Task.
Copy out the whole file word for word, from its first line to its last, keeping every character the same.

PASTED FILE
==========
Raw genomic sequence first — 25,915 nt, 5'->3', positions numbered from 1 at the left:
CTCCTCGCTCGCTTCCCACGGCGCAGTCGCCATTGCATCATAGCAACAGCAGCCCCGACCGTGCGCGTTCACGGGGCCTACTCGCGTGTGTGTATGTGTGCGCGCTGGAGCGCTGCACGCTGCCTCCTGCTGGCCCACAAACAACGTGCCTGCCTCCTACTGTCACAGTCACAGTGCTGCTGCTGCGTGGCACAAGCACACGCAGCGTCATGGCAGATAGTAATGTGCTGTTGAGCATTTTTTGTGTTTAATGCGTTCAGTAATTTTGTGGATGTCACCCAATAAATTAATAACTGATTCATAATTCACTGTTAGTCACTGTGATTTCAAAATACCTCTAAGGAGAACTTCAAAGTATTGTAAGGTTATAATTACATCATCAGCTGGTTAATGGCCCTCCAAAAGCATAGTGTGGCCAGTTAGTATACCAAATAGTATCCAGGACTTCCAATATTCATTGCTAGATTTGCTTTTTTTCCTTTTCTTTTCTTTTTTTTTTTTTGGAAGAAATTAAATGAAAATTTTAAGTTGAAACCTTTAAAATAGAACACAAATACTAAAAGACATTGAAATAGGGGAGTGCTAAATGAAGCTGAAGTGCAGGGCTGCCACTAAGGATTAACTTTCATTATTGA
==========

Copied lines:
Raw genomic sequence first — 25,915 nt, 5'->3', positions numbered from 1 at the left:
CTCCTCGCTCGCTTCCCACGGCGCAGTCGCCATTGCATCATAGCAACAGCAGCCCCGACCGTGCGCGTTCACGGGGCCTACTCGCGTGTGTGTATGTGTGCGCGCTGGAGCGCTGCACGCTGCCTCCTGCTGGCCCACAAACAACGTGCCTGCCTCCTACTGTCACAGTCACAGTGCTGCTGCTGCGTGGCACAAGCACACGCAGCGTCATGGCAGATAGTAATGTGCTGTTGAGCATTTTTTGTGTTTAATGCGTTCAGTAATTTTGTGGATGTCACCCAATAAATTAATAACTGATTCATAATTCACTGTTAGTCACTGTGATTTCAAAATACCTCTAAGGAGAACTTCAAAGTATTGTAAGGTTATAATTACATCATCAGCTGGTTAATGGCCCTCCAAAAGCATAGTGTGGCCAGTTAGTATACCAAATAGTATCCAGGACTTCCAATATTCATTGCTAGATTTGCTTTTTTTCCTTTTCTTTTCTTTTTTTTTTTTTGGAAGAAATTAAATGAAAATTTTAAGTTGAAACCTTTAAAATAGAACACAAATACTAAAAGACATTGAAATAGGGGAGTGCTAAATGAAGCTGAAGTGCAGGGCTGCCACTAAGGATTAACTTTCATTATTGA